Brussel sprouts-orange salad

Common cabbage is one of the most traditional vegetables in Ukrainian kitchens with a wide variety of ways of cooking it known to each and every housewife. Yet, we often neglect other, sometimes much healthier, types of cabbage, like broccoli, cauliflower or Brussel sprouts, and our choice of recipes including these vegetables is quite limited. Today, I offer you an extremely healthy (really, it’s like a vitamin bomb), energizing, nutritious and truly delectable salad with raw uncooked Brussel sprouts (and yes, it’s perfectly OK to eat them fresh), completely devoid of any bitterness common to cooked Brussel sprouts. Combined with oranges and hazelnuts, these tiny greens will undoubtedly surprise you and will definitely win a place on your table as a side dish or even a main one if combined with some soft salty cheese or smoked meat. So, go on and experiment!

You’ll need:
400 g Brussel sprouts, top leaves removed, finely chopped
½ red onion, peeled, sliced into half-moons
1 orange zest
1 orange segments
2 tbsp lemon juice
4 tbsp oil (preferably olive oil)
40 g hazelnuts
Salt to taste

Preparation:

  1. Put the nuts in a pan and brown them slightly over small heat. Let them cool down, peel them, and divide them into halves.
  2. Put the chopped Brussel sprouts, onion, and orange zest in a deep bowl, salt them, and squash them a little bit. Let them rest for 5 min.
  3. Meanwhile, divide orange into segments and remove the skins.
  4. Add orange segments to the salad.
  5. Mix orange juice (what’s left in a bowl from the segments) with lemon juice and oil. Add it to the salad and mix thoroughly.
  6. Sprinkle the salad with hazelnuts and serve immediately.

Bon appetite!

P.S. Hazelnuts can be replaced with almonds, walnuts, or even poppy seeds.

Biscuits ‘Cheesy cushions’

The holidays have finished and it’s a high time we moved on in our culinary explorations and tried something new. These biscuits are just ideal for this purpose: incredibly easy and quick to make, made of simple enough ingredients, and yet mouth-wateringly delicious. Indulge yourself with these light and soft cottage cheese ‘cushions’ with delicate citrusy aroma and just a perfect amount of dark chocolate sprinkling that will make your winter days just a bit cozier.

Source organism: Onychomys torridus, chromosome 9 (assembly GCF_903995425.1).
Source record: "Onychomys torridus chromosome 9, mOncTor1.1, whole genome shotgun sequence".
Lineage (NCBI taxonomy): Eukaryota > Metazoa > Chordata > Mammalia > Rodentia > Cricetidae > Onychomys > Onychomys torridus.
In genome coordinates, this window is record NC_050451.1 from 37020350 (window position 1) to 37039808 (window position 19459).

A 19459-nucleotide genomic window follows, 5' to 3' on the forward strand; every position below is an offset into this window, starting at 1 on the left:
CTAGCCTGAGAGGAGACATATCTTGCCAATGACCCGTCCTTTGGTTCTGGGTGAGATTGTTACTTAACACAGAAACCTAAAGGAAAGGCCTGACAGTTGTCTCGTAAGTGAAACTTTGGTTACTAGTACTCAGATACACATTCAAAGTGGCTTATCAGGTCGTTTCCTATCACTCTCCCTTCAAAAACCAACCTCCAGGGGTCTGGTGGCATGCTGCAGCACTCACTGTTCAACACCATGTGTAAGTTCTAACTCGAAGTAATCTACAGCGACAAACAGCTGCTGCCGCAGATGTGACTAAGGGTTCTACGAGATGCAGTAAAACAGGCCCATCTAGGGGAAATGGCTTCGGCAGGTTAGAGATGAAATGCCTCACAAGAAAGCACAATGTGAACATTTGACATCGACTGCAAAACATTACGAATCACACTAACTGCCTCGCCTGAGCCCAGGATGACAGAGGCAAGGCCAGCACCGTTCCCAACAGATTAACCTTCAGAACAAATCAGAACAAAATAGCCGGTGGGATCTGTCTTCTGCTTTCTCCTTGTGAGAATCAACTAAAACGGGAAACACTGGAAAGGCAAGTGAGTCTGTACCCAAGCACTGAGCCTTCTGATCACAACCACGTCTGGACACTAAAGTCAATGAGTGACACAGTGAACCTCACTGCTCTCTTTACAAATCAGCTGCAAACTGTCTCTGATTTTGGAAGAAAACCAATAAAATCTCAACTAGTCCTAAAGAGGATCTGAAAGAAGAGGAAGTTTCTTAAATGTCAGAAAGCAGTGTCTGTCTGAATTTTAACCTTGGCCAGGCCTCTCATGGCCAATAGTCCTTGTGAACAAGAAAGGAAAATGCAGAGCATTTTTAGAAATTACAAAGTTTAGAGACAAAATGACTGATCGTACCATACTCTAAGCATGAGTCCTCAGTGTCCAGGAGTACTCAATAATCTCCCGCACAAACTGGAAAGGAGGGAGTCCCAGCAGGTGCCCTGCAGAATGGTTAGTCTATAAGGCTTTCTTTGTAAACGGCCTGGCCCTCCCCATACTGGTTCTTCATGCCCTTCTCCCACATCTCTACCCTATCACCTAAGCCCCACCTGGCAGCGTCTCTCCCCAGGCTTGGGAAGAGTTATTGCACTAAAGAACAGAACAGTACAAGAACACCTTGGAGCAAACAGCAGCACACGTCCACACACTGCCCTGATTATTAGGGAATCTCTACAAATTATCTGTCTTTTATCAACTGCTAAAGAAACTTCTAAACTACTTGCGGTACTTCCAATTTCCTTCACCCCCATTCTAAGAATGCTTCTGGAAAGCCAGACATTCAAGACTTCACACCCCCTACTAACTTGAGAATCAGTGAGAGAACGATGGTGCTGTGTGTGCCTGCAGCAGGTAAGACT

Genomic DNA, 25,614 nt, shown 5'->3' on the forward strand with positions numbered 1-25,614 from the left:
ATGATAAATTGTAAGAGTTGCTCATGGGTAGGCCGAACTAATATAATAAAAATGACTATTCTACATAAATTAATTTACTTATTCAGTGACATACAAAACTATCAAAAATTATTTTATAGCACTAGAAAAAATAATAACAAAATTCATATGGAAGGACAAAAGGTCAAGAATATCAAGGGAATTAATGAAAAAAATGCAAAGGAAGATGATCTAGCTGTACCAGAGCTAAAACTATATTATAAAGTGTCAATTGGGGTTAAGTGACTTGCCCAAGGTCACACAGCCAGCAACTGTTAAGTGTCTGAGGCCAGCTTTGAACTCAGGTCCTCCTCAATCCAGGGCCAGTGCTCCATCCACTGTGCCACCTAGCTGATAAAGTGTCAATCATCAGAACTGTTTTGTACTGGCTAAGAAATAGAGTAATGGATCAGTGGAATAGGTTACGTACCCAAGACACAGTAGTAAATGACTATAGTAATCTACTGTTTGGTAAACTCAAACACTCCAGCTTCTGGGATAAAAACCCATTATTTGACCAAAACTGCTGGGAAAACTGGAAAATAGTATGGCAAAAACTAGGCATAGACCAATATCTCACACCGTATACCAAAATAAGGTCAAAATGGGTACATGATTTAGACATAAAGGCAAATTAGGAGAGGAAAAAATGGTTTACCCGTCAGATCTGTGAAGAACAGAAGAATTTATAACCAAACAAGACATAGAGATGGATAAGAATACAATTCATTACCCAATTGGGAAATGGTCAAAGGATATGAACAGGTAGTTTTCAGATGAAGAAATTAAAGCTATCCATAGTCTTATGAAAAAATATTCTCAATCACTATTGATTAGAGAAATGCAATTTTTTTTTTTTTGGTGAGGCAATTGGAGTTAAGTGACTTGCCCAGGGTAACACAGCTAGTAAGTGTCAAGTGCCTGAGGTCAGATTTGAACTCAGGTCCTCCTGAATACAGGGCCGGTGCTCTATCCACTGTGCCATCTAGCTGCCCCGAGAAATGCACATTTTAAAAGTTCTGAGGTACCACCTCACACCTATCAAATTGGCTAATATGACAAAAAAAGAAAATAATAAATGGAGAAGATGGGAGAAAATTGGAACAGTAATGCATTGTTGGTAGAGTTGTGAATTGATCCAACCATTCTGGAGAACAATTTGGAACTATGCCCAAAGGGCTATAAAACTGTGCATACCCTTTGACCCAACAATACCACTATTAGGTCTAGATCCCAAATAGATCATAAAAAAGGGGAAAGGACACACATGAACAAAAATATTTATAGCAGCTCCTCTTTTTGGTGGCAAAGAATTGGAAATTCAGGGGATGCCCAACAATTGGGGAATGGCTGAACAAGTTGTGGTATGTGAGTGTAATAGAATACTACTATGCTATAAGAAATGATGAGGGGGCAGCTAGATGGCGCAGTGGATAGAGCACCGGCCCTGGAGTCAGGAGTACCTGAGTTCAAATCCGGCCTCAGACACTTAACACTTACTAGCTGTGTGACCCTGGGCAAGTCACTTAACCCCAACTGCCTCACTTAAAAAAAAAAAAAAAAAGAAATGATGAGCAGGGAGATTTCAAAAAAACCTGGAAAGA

You’ll need:
100 g butter, room temperature
200 g cottage cheese, room temperature
1 egg, room temperature
120-150 g sugar
250 g flour
1 tsp baking powder
1 tbsp orange liquor (may be replaced with orange juice, rum or cognac)
1 orange zest, finely grated
1 lemon zest, finely grated
60 g dark chocolate

Preparation:

  1. Pre-heat oven to 180oC.
  2. Whip butter with sugar until whitened.
  3. Continuing whipping add orange and lemon zest, egg, liquor, and cottage cheese.
  4. Mix flour with baking powder, and add it to the butter-cheese mixture. Mix everything thoroughly.
  5. Cover a baking sheet with baking paper. Use two teaspoons to make biscuits and put them on the baking sheet keeping intervals.
  6. Bake the biscuits for 18-20 min until slightly browned and let them cool down.
  7. Melt chocolate over a Bain Marie. Be careful not to let the bowl with the chocolate touch the water surface.
  8. Put the chocolate in an icing bag or its analogue and decorate the biscuits.

Bon appetite!

Baked vegetables with sesame

The long string of winter holidays has finally come to an end and we’re more and more looking to something light and easily digestible, yet still delicious, to unload our stomachs. This recipe is just perfect for this purpose: potatoes, carrots, and Brussel sprouts baked gradually, step by step, to ideal texture, and sprinkled with sesame seeds and lemon zest for freshness, are perfectly light, dietetic, and truly delectable dish that can serve as a side dish for any meat or fish, or just be eaten alone as the main dish. And don’t you doubt about adding carrots – lots of people, me including, hate baked or boiled carrots, but not in this recipe! Added a bit later than potatoes and cooked for exactly the indicated time, it gets the ideal texture being moderately soft with the appetizing smell of fresh carrots. And seasoned with crunchy sesame seeds, even children wouldn’t resist stuffing these vegetables in their mouths!

You’ll need:
5 potatoes, peeled, roughly chopped
2 big carrots, peeled, chopped
400 g Brussel sprouts, remove top leaves
50 ml oil
3 tbsp sesame seeds
2 tsp garlic powder
1 tsp onion powder (optional)
1 lemon zest
Salt to taste

Preparation:

  1. Pre-heat oven to 200oC.
  2. Put the potatoes in a big pot, cover them with water, bring them to a boil, and drain them.
  3. Put hot potatoes in a baking dish and sprinkle them with garlic and onion powder. Salt them to taste and sprinkle with half of oil. Mix thoroughly. Bake for 20-25 min until potatoes begin to brown.
  4. Add carrots, sprinkle them with ¼ of oil, mix once more and bake for 10 min more.
  5. Add Brussel sprouts sprinkling them with the rest of oil and adding salt, and bake them for 5-7 min more.
  6. Meanwhile, slightly brown sesame seeds in a dry pan.
  7. Take the vegetables out of the oven, sprinkle them with sesame seeds and lemon zest, and serve immediately!

Bon appetite!

P. S. Try adding soy sauce as well to give a slightly Asian hint to the dish.

Kalach